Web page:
This thesis comprises detailed readings of nine early-modern plays featuring female witches in an attempt to recover an understanding of how they were represented on the early-modern stage and what they meant to their first audiences. Drawing on twentieth-century theories of subjectivity, it offers an avenue for the explanation of moments of misogyny in the plays and identifies an unconscious communal anxiety which was revealed and perpetuated by the stage representation of the witch. Although we cannot fully recapture the experience of an audience of 400 years ago, this study attempts to do so in order to place the plays in the context of anxieties detectable in the period. By reading the plays in reference to theatrical conditions, this thesis identifies moments when the drama enlisted the subjectivity of the audience and the witch was constructed as uncanny. Such an approach contributes to the debate on the ages of actors performing certain female characters and suggests potential staging approaches for future performances.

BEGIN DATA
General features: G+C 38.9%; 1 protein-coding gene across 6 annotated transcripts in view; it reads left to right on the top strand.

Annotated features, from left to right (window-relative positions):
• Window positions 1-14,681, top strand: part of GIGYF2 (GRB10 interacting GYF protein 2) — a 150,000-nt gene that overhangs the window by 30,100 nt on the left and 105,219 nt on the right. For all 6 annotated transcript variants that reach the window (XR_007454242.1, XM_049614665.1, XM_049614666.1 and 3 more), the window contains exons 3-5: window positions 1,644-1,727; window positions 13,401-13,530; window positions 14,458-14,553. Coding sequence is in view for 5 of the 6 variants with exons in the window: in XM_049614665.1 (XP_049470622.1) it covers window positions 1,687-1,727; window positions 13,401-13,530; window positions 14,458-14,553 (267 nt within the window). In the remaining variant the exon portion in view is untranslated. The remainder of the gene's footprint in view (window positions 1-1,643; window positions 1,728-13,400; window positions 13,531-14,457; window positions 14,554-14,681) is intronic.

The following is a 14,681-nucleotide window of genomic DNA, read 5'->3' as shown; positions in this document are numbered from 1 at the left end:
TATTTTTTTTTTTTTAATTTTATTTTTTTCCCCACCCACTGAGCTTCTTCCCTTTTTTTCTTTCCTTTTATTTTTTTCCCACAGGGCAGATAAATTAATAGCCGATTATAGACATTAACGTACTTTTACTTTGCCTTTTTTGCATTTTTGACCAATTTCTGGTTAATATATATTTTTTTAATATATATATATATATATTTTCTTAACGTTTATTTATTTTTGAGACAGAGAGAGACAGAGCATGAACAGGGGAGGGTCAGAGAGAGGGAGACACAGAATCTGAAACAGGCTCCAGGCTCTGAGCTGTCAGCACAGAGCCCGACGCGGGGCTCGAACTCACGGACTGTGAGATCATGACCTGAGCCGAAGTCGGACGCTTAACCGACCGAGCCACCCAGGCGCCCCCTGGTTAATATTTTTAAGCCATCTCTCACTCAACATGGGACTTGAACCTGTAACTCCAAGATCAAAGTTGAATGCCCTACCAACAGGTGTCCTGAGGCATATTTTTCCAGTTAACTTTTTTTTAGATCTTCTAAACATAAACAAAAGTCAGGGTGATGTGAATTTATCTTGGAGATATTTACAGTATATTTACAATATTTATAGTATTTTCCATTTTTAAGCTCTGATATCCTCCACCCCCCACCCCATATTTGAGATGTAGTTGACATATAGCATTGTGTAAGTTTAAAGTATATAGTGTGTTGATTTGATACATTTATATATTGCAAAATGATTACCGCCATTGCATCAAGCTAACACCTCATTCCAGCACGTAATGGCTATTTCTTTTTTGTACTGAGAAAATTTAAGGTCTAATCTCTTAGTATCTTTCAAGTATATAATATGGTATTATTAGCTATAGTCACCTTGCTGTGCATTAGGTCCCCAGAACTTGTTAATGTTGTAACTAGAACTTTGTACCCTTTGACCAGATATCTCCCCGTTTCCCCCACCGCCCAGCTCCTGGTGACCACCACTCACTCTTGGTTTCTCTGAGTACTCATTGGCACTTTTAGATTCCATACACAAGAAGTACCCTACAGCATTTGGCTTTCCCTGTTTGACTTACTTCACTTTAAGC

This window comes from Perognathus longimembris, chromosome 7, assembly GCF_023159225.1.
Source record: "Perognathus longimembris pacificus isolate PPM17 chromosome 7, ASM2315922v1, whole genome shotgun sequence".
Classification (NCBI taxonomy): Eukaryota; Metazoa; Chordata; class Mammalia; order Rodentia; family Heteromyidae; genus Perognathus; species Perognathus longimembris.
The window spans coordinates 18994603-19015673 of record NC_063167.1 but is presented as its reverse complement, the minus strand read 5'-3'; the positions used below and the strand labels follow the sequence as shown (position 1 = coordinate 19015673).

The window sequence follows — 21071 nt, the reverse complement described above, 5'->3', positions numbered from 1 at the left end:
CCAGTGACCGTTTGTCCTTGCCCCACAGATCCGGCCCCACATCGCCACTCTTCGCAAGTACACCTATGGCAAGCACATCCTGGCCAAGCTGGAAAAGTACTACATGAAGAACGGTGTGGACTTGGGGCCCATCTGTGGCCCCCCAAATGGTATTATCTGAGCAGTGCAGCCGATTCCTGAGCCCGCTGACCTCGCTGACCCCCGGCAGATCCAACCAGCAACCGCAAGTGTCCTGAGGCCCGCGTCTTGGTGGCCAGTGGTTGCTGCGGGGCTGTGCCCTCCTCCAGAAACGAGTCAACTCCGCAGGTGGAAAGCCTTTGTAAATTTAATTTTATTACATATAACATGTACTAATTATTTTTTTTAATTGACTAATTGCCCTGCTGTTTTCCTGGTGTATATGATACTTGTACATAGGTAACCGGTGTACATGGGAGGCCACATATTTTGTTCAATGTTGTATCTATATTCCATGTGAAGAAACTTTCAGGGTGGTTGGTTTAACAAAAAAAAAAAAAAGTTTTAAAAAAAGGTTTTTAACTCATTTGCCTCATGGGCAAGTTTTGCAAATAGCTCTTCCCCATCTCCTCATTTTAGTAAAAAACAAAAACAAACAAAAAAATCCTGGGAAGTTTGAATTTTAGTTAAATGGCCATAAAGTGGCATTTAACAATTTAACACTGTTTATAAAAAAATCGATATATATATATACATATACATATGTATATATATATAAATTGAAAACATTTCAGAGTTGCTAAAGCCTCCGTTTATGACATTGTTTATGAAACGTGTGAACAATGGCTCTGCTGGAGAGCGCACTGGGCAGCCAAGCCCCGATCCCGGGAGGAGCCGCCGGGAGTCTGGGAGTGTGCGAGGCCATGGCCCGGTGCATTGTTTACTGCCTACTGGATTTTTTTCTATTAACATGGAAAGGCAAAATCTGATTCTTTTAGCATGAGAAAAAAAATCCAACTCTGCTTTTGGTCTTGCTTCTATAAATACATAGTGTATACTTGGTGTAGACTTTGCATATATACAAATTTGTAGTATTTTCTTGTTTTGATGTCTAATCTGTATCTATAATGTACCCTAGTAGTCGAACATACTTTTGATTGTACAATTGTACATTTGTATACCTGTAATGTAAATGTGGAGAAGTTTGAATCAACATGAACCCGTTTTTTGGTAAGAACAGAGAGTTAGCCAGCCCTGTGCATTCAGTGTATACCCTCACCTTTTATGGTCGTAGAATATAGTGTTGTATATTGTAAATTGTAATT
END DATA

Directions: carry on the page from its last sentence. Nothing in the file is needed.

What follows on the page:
A Doctoral Thesis. Submitted in partial fulfilment of the requirements for the award of Doctor of Philosophy of Loughborough University.